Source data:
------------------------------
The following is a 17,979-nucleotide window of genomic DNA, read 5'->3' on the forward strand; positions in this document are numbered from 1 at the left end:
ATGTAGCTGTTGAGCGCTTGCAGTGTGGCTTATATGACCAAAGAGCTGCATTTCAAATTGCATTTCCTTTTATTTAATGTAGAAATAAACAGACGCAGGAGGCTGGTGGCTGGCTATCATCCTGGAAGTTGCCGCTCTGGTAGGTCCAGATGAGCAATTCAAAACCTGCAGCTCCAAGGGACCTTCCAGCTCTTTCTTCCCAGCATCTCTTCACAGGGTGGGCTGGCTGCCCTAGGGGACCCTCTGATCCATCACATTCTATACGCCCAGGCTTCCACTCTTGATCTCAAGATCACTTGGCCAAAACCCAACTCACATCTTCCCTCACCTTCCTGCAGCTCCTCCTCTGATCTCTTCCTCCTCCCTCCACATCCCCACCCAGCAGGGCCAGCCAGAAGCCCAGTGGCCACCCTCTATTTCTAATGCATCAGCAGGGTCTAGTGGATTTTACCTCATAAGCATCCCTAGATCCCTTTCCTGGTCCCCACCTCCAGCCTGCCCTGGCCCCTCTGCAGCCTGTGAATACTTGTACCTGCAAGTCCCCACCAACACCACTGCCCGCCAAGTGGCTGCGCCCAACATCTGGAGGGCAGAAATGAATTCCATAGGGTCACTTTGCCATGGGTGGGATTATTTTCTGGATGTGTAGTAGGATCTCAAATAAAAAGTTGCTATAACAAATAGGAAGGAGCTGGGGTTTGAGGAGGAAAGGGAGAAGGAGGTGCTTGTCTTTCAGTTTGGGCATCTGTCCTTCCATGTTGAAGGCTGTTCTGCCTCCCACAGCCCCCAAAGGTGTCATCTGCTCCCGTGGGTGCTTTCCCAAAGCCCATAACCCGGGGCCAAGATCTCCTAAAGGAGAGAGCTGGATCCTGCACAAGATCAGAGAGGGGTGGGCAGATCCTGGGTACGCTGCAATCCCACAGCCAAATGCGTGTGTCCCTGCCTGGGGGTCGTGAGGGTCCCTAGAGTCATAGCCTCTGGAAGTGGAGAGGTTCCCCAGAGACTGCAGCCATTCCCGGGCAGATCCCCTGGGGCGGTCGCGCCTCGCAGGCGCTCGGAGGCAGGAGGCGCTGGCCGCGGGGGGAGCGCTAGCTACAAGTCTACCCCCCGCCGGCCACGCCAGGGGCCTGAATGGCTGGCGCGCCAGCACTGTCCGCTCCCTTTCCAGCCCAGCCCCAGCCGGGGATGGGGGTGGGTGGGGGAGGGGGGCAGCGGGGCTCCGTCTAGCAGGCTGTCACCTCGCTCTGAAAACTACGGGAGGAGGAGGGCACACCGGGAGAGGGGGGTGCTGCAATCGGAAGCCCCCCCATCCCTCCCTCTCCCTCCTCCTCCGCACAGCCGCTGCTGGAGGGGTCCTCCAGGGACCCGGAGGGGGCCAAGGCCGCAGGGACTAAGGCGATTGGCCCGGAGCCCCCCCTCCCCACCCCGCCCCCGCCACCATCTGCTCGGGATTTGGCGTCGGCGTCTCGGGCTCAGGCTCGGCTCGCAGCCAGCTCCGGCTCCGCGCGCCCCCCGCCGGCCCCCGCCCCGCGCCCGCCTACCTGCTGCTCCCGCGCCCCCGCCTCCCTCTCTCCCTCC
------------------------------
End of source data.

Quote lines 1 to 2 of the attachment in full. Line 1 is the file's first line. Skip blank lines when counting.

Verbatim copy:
The following is a 17,979-nucleotide window of genomic DNA, read 5'->3' on the forward strand; positions in this document are numbered from 1 at the left end:
ATGTAGCTGTTGAGCGCTTGCAGTGTGGCTTATATGACCAAAGAGCTGCATTTCAAATTGCATTTCCTTTTATTTAATGTAGAAATAAACAGACGCAGGAGGCTGGTGGCTGGCTATCATCCTGGAAGTTGCCGCTCTGGTAGGTCCAGATGAGCAATTCAAAACCTGCAGCTCCAAGGGACCTTCCAGCTCTTTCTTCCCAGCATCTCTTCACAGGGTGGGCTGGCTGCCCTAGGGGACCCTCTGATCCATCACATTCTATACGCCCAGGCTTCCACTCTTGATCTCAAGATCACTTGGCCAAAACCCAACTCACATCTTCCCTCACCTTCCTGCAGCTCCTCCTCTGATCTCTTCCTCCTCCCTCCACATCCCCACCCAGCAGGGCCAGCCAGAAGCCCAGTGGCCACCCTCTATTTCTAATGCATCAGCAGGGTCTAGTGGATTTTACCTCATAAGCATCCCTAGATCCCTTTCCTGGTCCCCACCTCCAGCCTGCCCTGGCCCCTCTGCAGCCTGTGAATACTTGTACCTGCAAGTCCCCACCAACACCACTGCCCGCCAAGTGGCTGCGCCCAACATCTGGAGGGCAGAAATGAATTCCATAGGGTCACTTTGCCATGGGTGGGATTATTTTCTGGATGTGTAGTAGGATCTCAAATAAAAAGTTGCTATAACAAATAGGAAGGAGCTGGGGTTTGAGGAGGAAAGGGAGAAGGAGGTGCTTGTCTTTCAGTTTGGGCATCTGTCCTTCCATGTTGAAGGCTGTTCTGCCTCCCACAGCCCCCAAAGGTGTCATCTGCTCCCGTGGGTGCTTTCCCAAAGCCCATAACCCGGGGCCAAGATCTCCTAAAGGAGAGAGCTGGATCCTGCACAAGATCAGAGAGGGGTGGGCAGATCCTGGGTACGCTGCAATCCCACAGCCAAATGCGTGTGTCCCTGCCTGGGGGTCGTGAGGGTCCCTAGAGTCATAGCCTCTGGAAGTGGAGAGGTTCCCCAGAGACTGCAGCCATTCCCGGGCAGATCCCCTGGGGCGGTCGCGCCTCGCAGGCGCTCGGAGGCAGGAGGCGCTGGCCGCGGGGGGAGCGCTAGCTACAAGTCTACCCCCCGCCGGCCACGCCAGGGGCCTGAATGGCTGGCGCGCCAGCACTGTCCGCTCCCTTTCCAGCCCAGCCCCAGCCGGGGATGGGGGTGGGTGGGGGAGGGGGGCAGCGGGGCTCCGTCTAGCAGGCTGTCACCTCGCTCTGAAAACTACGGGAGGAGGAGGGCACACCGGGAGAGGGGGGTGCTGCAATCGGAAGCCCCCCCATCCCTCCCTCTCCCTCCTCCTCCGCACAGCCGCTGCTGGAGGGGTCCTCCAGGGACCCGGAGGGGGCCAAGGCCGCAGGGACTAAGGCGATTGGCCCGGAGCCCCCCCTCCCCACCCCGCCCCCGCCACCATCTGCTCGGGATTTGGCGTCGGCGTCTCGGGCTCAGGCTCGGCTCGCAGCCAGCTCCGGCTCCGCGCGCCCCCCGCCGGCCCCCGCCCCGCGCCCGCCTACCTGCTGCTCCCGCGCCCCCGCCTCCCTCTCTCCCTCC